The problem in this joke isn’t depicting Colombians or Portuguese people living in Venezuela, the problem is having this punchline, the fact that they are Portuguese or Colombian living in Venezuela.

The heart of the joke is their otherness and how it deviates from what we perceive is a normal Venezuelan, implicitly saying that they were irreconcilable with our national identity.

These jokes normalize the premise that it’s okay to make fun of people because of their ethnic and cultural background. I don’t think that is something that we want to normalize and with forces such as migration and the interaction of our diaspora with the cultures of many countries, Venezuelan identities have become more complex and intercultural communication a part of our norm. So, it’s hard to laugh at jokes that can’t envision a notion of Venezuelan identity that deeply embraces diversity. 

I’m not trying to say that we should stop loving Radio Rochela and cancel it. Despite having deeply problematic elements, we can’t underscore the importance of Radio Rochela in the history of Venezuelan entertainment. The show was an important chapter of our history and in the history of many of the country’s classic comedians and served as a platform for insightful social commentary about the experiences of many Venezuelans. For example, in a show from 1983, presidential candidate Rafael Caldera was confronted in a sketch that parodied a social organization in a slum and about the fact that presidents seem to pay less attention to the slums once they are elected. Radio Rochela was a key chapter in the history of Venezuelan entertainment and we can’t just simply erase it.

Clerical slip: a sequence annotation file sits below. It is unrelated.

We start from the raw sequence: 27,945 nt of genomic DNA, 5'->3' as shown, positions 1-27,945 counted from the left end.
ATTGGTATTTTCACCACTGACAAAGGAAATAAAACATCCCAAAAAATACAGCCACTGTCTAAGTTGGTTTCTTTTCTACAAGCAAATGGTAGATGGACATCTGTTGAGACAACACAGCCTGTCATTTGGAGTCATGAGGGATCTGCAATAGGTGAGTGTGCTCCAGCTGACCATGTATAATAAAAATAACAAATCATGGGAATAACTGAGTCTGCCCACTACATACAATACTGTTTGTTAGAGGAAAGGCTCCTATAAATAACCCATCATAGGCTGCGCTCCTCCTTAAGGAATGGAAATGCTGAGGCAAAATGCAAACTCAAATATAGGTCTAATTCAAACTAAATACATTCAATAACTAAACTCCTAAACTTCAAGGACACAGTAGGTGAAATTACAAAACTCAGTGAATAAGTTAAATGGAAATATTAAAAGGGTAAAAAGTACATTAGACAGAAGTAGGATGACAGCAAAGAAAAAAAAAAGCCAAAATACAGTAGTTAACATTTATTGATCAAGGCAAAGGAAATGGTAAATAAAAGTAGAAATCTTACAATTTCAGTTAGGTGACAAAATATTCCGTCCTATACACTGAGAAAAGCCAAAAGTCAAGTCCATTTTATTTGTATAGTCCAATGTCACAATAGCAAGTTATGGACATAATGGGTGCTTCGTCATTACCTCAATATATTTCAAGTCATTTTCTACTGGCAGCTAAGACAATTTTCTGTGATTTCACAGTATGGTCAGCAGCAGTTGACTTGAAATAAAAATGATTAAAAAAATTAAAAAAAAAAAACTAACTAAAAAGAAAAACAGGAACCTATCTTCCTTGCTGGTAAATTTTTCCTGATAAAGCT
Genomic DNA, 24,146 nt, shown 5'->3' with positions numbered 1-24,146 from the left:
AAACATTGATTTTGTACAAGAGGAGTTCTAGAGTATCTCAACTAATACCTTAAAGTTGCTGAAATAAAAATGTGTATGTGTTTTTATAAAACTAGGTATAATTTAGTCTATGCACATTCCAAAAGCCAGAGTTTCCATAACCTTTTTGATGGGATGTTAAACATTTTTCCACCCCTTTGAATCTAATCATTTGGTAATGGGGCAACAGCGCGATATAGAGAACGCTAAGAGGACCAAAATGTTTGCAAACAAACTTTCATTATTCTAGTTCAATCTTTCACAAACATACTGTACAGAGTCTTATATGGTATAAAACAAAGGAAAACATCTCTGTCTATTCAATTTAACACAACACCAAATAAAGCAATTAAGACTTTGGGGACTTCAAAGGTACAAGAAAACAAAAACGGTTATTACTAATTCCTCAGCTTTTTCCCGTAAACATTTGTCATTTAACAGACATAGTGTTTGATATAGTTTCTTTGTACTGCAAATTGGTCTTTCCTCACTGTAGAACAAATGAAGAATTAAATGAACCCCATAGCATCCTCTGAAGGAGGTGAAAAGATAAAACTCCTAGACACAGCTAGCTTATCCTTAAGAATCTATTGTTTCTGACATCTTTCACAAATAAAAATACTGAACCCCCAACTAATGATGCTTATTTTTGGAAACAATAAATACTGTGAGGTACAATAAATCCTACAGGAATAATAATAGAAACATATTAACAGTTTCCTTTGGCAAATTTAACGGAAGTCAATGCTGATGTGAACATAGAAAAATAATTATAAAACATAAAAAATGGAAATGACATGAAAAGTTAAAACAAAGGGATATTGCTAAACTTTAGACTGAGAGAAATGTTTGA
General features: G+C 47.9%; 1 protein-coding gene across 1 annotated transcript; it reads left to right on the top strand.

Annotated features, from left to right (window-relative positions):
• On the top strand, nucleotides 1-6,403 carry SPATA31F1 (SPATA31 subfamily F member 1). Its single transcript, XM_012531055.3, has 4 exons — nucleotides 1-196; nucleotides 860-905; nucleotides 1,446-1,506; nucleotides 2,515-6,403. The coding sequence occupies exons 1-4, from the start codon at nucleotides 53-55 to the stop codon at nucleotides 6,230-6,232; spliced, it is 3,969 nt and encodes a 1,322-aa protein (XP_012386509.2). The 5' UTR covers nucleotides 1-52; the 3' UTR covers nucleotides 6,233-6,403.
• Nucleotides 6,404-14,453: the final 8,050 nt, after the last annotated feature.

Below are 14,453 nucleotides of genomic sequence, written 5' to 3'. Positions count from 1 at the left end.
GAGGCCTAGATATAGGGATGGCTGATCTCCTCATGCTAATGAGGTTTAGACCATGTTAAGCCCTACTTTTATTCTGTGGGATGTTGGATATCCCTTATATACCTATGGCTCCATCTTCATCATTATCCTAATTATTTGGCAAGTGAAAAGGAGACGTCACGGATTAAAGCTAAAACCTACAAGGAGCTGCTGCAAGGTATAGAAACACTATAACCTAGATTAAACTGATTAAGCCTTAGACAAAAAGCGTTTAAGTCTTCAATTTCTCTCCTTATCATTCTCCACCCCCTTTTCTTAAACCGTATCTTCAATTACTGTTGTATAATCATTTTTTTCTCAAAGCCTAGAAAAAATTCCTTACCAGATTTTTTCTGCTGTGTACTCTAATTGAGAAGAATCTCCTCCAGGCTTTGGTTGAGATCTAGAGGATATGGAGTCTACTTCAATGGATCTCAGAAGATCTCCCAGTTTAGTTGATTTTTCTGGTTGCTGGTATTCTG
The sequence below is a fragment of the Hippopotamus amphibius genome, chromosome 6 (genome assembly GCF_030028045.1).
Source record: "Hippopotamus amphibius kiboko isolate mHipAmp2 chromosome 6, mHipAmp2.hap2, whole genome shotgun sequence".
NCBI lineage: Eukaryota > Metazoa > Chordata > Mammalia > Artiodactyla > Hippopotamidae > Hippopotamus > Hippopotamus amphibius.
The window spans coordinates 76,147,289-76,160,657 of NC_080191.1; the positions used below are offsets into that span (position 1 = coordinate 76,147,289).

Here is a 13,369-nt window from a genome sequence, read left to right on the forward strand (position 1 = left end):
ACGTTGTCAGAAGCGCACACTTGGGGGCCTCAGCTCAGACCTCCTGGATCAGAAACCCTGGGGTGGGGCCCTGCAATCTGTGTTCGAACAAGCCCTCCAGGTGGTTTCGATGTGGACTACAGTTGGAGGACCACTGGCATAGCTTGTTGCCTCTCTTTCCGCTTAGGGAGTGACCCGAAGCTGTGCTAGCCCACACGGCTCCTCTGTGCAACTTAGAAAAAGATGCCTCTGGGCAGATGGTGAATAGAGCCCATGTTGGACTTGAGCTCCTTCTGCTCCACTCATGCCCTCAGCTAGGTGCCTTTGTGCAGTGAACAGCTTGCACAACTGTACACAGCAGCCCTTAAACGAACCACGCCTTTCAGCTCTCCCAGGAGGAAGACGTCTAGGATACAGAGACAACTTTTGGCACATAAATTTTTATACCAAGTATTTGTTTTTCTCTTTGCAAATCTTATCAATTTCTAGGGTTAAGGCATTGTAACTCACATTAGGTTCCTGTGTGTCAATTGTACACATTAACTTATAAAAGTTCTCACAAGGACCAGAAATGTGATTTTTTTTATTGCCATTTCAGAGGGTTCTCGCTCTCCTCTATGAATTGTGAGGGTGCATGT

However, we have to acknowledge that things that used to be considered funny aren’t funny anymore. Our society has become more inclusive and we have to be aware that misogyny, homophobia, and xenophobia shouldn’t be subjects to laugh about. When we make fun of that, we ignore and perpetuate forces that hurt real people and make it easy to exclude others because of who they are. Radio Rochela wasn’t the only one doing these harmful portrayals, they were everywhere and they used to be funny then. However, contemporary society has moved in a more inclusive direction, and I think our humor should move in that direction too. So, while we can still be proud of the great things that Radio Rochela accomplished, we also have to look at it critically and embrace the complexity of human identity to avoid humor that does more harm than good.